This is the basic idea behind training a network to learn from its training data. This process is streamlined in the trainer package.

Training a Network

As described in the operating section, the trainer package is a package for streamlining the training process.

Training Data

Unsurprisingly, the most important thing you will need for training is labeled training data, and a lot of it. Training data should be built up in a trainer.Data structure, which is a slice of structs which contain:

  • Data - The input to your network as a slice of float64s. There should be as many values in this slice as there are neurons in the input layer.
  • Truth - The desired output from your network as a slice of float64s. There should be as many values in this slice as there are in the output layer.

There are no mechanisms to assist with building up this structure provided in this library, you must provide your data in this format. Be it some data massaging after reading from a file or a database, or just manually writing it in.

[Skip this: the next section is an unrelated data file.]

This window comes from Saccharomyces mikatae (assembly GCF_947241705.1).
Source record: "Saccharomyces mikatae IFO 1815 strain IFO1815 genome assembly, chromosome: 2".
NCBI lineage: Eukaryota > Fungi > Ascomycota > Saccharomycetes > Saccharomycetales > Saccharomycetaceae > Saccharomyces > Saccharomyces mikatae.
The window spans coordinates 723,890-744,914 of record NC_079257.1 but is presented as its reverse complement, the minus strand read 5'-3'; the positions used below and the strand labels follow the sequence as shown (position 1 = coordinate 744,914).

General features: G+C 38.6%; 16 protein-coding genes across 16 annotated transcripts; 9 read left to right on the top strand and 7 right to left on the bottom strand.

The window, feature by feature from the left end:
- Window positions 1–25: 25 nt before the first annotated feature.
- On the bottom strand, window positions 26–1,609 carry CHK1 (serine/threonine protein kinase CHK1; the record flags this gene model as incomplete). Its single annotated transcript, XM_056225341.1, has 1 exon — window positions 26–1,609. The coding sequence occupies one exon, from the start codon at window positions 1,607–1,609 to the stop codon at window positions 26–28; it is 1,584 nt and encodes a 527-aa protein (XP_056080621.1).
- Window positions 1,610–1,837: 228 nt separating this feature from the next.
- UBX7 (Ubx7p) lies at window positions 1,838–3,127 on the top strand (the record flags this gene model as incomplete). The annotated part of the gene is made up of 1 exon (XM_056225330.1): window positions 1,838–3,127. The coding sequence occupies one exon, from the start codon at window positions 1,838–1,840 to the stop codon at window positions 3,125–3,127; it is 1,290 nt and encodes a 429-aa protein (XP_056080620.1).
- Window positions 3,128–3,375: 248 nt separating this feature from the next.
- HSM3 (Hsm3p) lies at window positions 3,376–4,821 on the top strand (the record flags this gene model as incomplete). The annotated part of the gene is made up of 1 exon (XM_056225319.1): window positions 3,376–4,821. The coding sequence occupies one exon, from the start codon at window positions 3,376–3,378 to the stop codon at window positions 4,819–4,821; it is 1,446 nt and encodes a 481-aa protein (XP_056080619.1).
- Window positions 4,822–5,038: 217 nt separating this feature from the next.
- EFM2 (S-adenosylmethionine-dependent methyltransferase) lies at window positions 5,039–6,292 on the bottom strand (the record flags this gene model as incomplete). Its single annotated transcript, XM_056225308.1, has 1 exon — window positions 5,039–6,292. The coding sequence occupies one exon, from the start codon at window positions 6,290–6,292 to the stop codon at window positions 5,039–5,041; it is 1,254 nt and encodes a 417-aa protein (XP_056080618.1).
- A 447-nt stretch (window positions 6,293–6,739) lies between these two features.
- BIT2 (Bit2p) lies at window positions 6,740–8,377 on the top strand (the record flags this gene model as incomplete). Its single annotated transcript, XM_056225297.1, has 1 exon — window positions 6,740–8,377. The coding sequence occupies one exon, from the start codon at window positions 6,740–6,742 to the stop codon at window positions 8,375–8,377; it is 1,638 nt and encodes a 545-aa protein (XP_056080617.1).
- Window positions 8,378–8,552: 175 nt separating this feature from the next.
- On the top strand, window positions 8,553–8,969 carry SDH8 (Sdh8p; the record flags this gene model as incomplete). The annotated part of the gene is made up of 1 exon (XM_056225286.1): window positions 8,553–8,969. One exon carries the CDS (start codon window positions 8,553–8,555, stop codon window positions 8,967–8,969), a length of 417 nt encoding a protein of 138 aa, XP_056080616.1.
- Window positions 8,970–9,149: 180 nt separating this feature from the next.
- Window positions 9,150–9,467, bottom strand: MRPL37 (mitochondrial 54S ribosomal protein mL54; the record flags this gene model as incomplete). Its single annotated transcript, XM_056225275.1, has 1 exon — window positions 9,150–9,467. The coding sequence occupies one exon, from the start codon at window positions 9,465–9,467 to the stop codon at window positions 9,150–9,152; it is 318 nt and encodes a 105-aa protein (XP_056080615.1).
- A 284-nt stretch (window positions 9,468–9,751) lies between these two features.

Trainer

Once you have your training data ready, you need to create a trainer.Trainer via trainer.New.

trainer.New accepts 3 arguments. The first is a trainer.Configuration, which we will go into in a moment, the second is your training data, and the last is an io.Writer for logging the output of the training process. Providing nil for the io.Writer results in logs being written to stdout. You can use io.Discard if you wish to silence the training logs.

A trainer.Configuration contains fields for defining how the training process should go:

  • LearningRate - This is how aggressive the network should adjust its weights after processing a batch of training data. Too high and your network will thrash wildly in results, unable to find a local optimum. Must be greater than zero.